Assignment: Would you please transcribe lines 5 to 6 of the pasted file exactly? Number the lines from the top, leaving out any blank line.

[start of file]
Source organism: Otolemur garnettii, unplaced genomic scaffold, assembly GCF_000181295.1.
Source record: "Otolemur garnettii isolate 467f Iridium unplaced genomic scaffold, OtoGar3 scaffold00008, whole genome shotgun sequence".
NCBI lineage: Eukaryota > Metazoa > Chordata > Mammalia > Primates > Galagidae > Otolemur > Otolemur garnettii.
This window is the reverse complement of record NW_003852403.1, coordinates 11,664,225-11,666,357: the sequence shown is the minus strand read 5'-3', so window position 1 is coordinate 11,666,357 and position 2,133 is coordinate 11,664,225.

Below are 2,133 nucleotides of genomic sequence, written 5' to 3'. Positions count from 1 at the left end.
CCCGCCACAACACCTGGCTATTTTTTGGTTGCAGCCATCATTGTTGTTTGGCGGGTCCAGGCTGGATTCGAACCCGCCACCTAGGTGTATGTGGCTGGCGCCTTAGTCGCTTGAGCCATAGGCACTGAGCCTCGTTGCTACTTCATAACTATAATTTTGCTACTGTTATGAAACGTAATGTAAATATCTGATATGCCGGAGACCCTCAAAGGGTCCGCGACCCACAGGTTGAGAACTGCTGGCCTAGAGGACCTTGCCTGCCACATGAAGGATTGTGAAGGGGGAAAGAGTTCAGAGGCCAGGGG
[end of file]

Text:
Below are 2,133 nucleotides of genomic sequence, written 5' to 3'. Positions count from 1 at the left end.
CCCGCCACAACACCTGGCTATTTTTTGGTTGCAGCCATCATTGTTGTTTGGCGGGTCCAGGCTGGATTCGAACCCGCCACCTAGGTGTATGTGGCTGGCGCCTTAGTCGCTTGAGCCATAGGCACTGAGCCTCGTTGCTACTTCATAACTATAATTTTGCTACTGTTATGAAACGTAATGTAAATATCTGATATGCCGGAGACCCTCAAAGGGTCCGCGACCCACAGGTTGAGAACTGCTGGCCTAGAGGACCTTGCCTGCCACATGAAGGATTGTGAAGGGGGAAAGAGTTCAGAGGCCAGGGG